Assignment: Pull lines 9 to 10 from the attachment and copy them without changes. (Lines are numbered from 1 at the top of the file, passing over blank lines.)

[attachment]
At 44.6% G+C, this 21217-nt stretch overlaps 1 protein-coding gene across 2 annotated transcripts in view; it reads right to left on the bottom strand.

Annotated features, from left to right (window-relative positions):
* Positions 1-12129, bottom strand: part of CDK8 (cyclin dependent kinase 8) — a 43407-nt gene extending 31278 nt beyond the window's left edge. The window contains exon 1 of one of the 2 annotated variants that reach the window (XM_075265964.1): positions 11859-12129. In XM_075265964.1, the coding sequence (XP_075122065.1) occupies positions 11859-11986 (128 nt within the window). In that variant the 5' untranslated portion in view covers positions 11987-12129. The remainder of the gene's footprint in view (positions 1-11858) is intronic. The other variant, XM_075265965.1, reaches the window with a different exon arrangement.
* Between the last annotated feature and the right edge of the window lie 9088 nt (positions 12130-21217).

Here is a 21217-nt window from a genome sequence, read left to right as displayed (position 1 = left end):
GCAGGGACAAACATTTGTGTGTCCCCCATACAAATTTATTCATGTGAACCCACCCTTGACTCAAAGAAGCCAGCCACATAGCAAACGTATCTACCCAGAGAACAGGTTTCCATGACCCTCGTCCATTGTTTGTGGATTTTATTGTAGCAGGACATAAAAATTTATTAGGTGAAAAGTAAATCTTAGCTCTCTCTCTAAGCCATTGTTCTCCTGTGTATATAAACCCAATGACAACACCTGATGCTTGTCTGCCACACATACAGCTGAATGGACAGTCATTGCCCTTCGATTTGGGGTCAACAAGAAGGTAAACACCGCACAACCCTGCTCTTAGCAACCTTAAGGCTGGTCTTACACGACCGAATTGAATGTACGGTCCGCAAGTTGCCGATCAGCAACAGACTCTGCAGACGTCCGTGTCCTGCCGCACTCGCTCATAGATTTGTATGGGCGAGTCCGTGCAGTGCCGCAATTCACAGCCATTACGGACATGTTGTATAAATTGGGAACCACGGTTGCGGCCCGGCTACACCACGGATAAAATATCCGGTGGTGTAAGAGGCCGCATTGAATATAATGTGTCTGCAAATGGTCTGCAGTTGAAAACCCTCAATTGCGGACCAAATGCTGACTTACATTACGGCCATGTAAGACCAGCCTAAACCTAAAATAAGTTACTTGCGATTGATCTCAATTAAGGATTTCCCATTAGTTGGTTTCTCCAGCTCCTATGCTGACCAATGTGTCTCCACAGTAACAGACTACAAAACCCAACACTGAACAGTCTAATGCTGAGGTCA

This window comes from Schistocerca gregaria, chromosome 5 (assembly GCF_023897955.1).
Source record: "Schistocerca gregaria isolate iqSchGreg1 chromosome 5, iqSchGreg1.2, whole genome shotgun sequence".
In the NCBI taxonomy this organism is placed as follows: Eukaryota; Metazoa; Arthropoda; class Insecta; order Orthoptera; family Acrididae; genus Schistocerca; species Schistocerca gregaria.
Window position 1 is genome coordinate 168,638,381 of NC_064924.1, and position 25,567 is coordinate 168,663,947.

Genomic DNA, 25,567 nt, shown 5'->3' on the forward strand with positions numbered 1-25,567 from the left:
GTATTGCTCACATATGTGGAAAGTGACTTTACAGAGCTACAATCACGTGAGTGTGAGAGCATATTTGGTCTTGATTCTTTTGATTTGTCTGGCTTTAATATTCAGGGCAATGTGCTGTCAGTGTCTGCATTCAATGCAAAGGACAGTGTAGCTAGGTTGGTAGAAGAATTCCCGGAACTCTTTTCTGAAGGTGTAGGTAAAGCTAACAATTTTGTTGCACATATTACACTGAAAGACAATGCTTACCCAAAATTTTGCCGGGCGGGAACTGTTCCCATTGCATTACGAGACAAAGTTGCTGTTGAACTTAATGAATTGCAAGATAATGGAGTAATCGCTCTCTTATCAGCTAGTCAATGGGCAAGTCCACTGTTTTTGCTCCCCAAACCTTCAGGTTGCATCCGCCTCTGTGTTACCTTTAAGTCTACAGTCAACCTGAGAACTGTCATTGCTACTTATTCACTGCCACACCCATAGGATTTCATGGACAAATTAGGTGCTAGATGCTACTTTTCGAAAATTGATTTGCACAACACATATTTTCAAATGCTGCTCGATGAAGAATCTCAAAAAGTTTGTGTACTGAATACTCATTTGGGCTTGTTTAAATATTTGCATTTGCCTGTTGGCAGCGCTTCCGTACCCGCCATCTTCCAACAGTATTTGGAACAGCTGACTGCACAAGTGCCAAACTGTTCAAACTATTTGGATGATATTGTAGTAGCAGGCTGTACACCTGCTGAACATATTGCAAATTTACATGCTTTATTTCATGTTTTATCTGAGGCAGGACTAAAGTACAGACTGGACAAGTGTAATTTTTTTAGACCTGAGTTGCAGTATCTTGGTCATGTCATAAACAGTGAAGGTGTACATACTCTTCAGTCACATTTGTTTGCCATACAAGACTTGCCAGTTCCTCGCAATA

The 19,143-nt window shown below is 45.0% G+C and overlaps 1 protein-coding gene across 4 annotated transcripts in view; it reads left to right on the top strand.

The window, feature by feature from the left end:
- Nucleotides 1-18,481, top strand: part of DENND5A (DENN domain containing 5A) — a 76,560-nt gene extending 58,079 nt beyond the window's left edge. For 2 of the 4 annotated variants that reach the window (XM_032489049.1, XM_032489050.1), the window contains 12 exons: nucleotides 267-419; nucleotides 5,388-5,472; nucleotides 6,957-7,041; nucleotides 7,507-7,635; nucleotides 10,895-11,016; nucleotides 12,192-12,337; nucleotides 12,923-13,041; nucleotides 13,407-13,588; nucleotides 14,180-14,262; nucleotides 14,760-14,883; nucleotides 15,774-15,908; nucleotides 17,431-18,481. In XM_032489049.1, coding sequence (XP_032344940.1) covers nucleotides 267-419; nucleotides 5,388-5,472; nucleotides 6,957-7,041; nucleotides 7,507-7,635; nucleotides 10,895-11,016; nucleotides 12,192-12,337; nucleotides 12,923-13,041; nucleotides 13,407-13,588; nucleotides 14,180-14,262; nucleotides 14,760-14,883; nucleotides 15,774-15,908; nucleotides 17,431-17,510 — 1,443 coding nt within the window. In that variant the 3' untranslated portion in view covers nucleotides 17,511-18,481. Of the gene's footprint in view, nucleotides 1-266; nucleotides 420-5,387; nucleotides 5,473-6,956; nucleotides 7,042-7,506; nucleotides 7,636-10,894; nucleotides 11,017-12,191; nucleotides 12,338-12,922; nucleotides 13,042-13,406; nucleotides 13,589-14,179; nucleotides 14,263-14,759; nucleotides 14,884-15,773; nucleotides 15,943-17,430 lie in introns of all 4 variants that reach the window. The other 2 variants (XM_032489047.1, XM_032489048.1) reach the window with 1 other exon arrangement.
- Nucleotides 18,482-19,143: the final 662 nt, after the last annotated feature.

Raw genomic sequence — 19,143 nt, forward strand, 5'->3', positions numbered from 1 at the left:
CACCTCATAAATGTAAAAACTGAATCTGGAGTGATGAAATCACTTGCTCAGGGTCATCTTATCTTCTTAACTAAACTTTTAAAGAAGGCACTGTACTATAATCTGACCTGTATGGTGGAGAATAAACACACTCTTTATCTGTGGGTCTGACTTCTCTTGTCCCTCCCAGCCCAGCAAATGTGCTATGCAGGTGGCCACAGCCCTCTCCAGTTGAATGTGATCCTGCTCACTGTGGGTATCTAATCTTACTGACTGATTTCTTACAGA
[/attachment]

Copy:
In the NCBI taxonomy this organism is placed as follows: Eukaryota; Metazoa; Arthropoda; class Insecta; order Orthoptera; family Acrididae; genus Schistocerca; species Schistocerca gregaria.
Window position 1 is genome coordinate 168,638,381 of NC_064924.1, and position 25,567 is coordinate 168,663,947.